Everything slows down, each second feels like minutes, the loud echoing sound as my finger snaps, and the slow movement of pain as it goes from my finger across my arm and deep into my stomach. My eyes widen as my body recognizes the feeling of pain and my body automatically moves into a crunched position with my finger moving to the center of my body for protection. As I look into my daughter’s eyes I see fear, worry and shock staring back at me. Then the look of confusion crosses her face, as she questions why my body tells her something painful has happened, but yet my lips move into an automatic grin and my words say “I am fine, don’t worry, lets keep hiking”.
What is wrong with me???? The pain from my finger is so intense I feel my body wanting to vomit. But yet I giggle and explain to my daughter not to worry, it is just a broken finger, all will be fine. Why am I down playing my experience, ignoring the pain and acting as if nothing has happened. My body is crying out for me to listen and instead I pretend everything is fine.
I had been looking forward to that hike all weekend, had just completed an eight hour writing session, with more hours planned ahead of me for that night. I did not have time for this! This brake is interfering with my already preconceived plans.
This is not the first time I have done this. Years ago I was camping with my dad and my two girls (both very young at the time) and accidently the kettle with boiling hot water tipped while I was tucked under the picnic table. I managed to push my youngest out of the way, but did not have time to remove myself before the boiling water landed on my right leg. I screamed in agony. As I tore my pants off, an automatic reaction to the pain, I also tore my skin. Despite the hurting, my immediate thoughts were on how to fix this so it did not ruin our camping trip. It was our first night there of ten. Everyone had been looking forward to this with the site booked six months in advance. So I sucked it up. Put ice on my leg. After an hour I decided to drive an hour and a half to the closest nursing station where I was told I had second and third degree burns. You would think with all the pain I was in that the camping trip would now be put on hold. But no, I insisted I was fine so we stayed. Every second day I drove the hour and a half each way to get the bandages changed. Each day we took the girls out for ice cream and to the park in order to ease my guilt for the time away from the beach. I smiled through it all. Never cried once.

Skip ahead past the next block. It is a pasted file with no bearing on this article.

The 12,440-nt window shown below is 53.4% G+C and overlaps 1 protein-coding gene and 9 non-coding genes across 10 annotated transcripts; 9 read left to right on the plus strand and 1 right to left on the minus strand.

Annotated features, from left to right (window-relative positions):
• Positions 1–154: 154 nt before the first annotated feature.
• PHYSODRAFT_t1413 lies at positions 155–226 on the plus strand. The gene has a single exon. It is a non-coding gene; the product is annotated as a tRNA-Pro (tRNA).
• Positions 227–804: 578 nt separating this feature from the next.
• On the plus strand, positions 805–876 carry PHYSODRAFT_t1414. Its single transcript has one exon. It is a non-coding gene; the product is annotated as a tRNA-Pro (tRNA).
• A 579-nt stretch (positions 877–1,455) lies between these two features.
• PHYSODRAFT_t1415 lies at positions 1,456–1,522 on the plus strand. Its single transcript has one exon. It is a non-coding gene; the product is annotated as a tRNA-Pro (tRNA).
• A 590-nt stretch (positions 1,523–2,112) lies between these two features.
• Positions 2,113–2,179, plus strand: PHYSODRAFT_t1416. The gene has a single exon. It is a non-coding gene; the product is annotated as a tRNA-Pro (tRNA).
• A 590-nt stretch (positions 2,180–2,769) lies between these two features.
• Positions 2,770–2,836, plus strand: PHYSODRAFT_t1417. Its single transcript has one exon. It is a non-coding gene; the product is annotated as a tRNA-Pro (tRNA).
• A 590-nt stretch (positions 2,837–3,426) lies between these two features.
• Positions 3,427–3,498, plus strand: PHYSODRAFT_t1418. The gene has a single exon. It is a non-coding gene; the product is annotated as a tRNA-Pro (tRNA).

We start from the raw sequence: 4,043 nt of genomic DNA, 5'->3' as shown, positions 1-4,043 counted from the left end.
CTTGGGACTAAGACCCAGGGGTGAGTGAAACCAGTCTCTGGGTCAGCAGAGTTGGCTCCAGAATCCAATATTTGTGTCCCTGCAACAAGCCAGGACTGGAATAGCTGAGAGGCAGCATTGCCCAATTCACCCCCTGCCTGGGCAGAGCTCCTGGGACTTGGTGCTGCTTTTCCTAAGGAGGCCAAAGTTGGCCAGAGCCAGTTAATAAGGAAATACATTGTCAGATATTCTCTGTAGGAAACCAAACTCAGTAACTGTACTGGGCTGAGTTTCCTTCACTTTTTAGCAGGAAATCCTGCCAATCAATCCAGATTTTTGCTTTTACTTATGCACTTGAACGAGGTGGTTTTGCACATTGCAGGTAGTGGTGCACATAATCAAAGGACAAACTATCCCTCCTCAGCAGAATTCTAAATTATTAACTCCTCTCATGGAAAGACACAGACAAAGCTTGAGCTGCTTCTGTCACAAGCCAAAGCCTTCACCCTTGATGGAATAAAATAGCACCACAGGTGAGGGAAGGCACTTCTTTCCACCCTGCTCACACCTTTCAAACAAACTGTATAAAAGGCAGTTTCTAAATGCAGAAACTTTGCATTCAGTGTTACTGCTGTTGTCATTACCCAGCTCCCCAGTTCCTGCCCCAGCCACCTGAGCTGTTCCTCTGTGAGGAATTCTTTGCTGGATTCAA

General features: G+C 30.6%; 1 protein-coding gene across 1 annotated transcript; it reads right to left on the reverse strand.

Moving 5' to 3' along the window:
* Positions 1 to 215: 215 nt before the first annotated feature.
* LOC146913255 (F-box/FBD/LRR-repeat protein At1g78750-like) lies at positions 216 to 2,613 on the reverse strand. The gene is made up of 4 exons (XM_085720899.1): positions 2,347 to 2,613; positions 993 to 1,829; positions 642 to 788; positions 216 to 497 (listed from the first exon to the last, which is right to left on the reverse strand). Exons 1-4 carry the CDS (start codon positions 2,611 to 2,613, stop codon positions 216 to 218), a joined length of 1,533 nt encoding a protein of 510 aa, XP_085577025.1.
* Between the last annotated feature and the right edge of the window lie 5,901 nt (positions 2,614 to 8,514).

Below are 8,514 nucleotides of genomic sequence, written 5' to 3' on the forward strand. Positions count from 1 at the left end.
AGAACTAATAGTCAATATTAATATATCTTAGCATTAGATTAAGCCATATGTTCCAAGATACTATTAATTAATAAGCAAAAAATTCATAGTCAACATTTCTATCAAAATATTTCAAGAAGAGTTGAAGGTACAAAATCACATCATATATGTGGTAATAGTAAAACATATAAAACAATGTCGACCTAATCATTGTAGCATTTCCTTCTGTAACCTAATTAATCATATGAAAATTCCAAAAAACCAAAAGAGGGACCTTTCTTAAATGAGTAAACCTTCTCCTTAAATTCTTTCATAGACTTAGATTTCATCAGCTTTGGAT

Then there is the story of when I hit the building skydiving… (I spoke of this in a previous blog)… I desperately wanted to jump again that same day and was not happy when my coach refused to let me. And there is the 18 months that I lived with my MS diagnoses (that I am now healed from) with only two people knowing and only one night of tears…
Does this make me strong? I used to think so… now I am realizing its more likely I have been misguide. Tonight I am questioning if maybe its not strength but rather fear… I am scared by the look of fear in the eyes of those I love, so I work hard to convince all of us that it is all ok. I hate the feeling of fear that rises from within when my body experiences pain, so I self talk myself into believing all is well; I am strong, I can handle anything, what does not kill me makes me stronger. I fear the feeling of fear as it rages through my thoughts, so I push it out and ignore it. If I do not know it exists than I do not have to face it. Today I realize this is flawed thinking.
Tonight I am taking the time to sit quietly in reflection. Today when my finger broke I missed the opportunity to honour my experience, to honour my body, to honour my physical and emotional needs. I am sad that I have done this to myself again… but I am also celebrating that this time I have an awareness that this is what I have done to myself… and this time I am going to take the time to understand…
© Kathy Bazinet 2013